Accuracy in Media

The University of Southern California likes broadcast journalist Katie Couric’s pitches, provided that the CBS anchor lobs hardballs at conservatives and softballs at liberals. Specifically, Couric baited Alaska Governor Sarah Palin on her foreign policy experience when the Republican was John McCain’s running mate in his unsuccessful quest for the U. S. presidency.

Couric’s colleagues lionized her for the exchange when they had previously dismissed the former Today anchor as a lightweight. Still, none questioned her failure, in an interview with Palin’s opposite number, then-U. S. Senator Joe Biden, D-Delaware, to question him about his inability to correctly name the U. S. president who presided over the federal government when the stock market crashed in the 1920s. “When the stock market crashed, Franklin D. Roosevelt got on the television and didn’t just talk about the, you know, the princes of greed,” Sen. Biden explained to Couric. “He said, ‘Look, here’s what happened.'”

1.) FDR was not the president in 1929. Herbert Hoover was.

2.) Television was not publicly available for another 10 years.

Couric’s failure to bore in on these twin gaffes from the chairman of the Senate Foreign Relations Committee could only be ascribed to two possible causes:

1.) She didn’t catch them, which brings her competence into question; or

2.) She didn’t want to, which brings ethical considerations to bear.

Compare that unheralded sound bite with Couric’s pressuring Governor Palin on her foreign policy credentials:

Couric: You’ve cited Alaska’s proximity to Russia as part of your foreign policy experience. What did you mean by that?

Sarah Palin: That Alaska has a very narrow maritime border between a foreign country, Russia, and, on our other side, the land-boundary that we have with Canada. It’s funny that a comment like that was kinda made to … I don’t know, you know … reporters.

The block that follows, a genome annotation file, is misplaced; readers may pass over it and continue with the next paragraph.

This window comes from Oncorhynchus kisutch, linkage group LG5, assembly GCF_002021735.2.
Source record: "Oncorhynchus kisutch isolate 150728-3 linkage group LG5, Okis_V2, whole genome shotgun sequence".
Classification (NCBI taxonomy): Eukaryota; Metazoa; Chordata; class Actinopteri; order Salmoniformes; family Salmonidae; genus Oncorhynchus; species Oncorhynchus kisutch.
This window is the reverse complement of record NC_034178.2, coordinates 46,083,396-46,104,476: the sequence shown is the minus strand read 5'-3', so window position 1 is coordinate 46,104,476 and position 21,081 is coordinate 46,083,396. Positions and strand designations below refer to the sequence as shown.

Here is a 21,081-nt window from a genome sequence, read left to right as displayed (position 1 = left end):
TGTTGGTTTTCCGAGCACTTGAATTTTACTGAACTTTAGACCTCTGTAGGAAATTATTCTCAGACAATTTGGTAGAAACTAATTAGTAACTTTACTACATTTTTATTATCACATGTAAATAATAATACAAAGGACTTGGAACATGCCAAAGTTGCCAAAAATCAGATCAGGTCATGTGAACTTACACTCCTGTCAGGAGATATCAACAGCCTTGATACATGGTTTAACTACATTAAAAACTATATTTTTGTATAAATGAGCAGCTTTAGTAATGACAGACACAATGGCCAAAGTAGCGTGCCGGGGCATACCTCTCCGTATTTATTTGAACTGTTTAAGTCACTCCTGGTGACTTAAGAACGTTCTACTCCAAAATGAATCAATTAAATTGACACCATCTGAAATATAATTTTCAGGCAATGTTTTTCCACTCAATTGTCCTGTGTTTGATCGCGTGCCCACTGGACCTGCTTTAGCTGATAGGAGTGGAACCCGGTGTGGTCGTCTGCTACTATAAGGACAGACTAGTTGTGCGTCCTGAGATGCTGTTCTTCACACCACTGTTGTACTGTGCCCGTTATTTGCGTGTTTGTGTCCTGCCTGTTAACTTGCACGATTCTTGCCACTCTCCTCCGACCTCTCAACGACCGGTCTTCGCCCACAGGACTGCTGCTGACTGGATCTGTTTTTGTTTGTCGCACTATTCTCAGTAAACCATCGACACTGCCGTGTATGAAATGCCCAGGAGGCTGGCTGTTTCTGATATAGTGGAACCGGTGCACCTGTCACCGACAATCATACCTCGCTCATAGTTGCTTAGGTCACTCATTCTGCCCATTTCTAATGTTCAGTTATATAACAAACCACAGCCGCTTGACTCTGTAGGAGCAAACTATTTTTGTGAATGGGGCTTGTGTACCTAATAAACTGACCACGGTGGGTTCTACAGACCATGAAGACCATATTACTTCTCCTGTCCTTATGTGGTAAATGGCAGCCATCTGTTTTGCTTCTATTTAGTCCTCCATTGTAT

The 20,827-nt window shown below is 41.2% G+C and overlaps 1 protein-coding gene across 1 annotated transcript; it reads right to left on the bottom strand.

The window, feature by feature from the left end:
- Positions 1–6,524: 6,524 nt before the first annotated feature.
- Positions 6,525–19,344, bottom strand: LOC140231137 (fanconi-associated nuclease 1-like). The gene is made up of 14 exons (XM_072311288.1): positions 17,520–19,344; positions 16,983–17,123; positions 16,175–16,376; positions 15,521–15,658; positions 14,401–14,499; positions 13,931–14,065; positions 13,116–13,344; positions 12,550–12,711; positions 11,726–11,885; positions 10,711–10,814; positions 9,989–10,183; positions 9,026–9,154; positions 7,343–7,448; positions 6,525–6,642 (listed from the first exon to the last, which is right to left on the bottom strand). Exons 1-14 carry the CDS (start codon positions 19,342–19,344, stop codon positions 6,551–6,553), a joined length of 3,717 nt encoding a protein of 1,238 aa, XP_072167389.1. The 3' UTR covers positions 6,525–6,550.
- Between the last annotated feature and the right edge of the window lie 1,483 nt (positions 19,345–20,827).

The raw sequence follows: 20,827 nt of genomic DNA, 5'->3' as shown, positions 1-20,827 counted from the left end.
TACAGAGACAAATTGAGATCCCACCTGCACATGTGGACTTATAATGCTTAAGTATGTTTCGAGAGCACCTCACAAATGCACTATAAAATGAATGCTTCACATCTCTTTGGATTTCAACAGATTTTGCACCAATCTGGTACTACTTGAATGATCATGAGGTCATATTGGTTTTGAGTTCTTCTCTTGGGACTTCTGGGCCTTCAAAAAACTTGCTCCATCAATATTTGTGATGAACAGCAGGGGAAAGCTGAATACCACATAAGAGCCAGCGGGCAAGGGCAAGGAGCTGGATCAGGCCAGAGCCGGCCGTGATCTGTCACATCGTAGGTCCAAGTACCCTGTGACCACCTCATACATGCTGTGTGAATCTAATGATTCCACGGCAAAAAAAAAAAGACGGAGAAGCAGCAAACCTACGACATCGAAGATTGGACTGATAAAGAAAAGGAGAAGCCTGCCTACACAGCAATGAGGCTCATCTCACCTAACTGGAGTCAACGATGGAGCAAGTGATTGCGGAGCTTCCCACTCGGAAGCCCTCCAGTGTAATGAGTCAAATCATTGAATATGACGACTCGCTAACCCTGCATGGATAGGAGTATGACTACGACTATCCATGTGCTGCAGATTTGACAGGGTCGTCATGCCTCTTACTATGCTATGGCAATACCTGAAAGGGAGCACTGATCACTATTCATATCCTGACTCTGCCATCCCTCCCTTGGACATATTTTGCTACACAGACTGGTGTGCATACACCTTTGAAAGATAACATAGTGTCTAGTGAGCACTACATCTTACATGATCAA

Couric: Mocked?

Palin: Yeah, mocked, I guess that’s the word, yeah.

Couric: Well, explain to me why that enhances your foreign-policy credentials.

Palin: Well, it certainly does, because our, our next-door neighbors are foreign countries, there in the state that I am the executive of. And there…

Couric: Have you ever been involved in any negotiations, for example, with the Russians?

Palin: We have trade missions back and forth, we do. It’s very important when you consider even national security issues with Russia. As Putin rears his head and comes into the air space of the United States of America, where do they go? It’s Alaska. It’s just right over the border. It is from Alaska that we send those out to make sure that an eye is being kept on this very powerful nation, Russia, because they are right there, they are right next to our state.

At a minimum, Governor Palin’s geography is a lot more up to speed than the current vice-president’s history. Nevertheless, as a result of Couric’s coverage, she received a Walter Cronkite award for excellence from the Annenberg School for Communications at the University of Southern California.

The award was actually bestowed by the Norman Lear Center at USC. The Lear Center was endowed by the television producer/left-wing activist who gave America “ground-breaking” situation comedies in the 1970s such as All in the Family and Maude that featured flushing toilets and middle-aged women having abortions. “Lear founded the liberal group People for the American Way, and he served as the president of the Board of the ACLU Foundation of Southern California,” Accuracy in Media editor Cliff Kincaid reported in 2004. “The ACLU favors such things as legalization of drugs, prostitution and the possession of child pornography.”


Malcolm A. Kline is the executive director of Accuracy in Academia.


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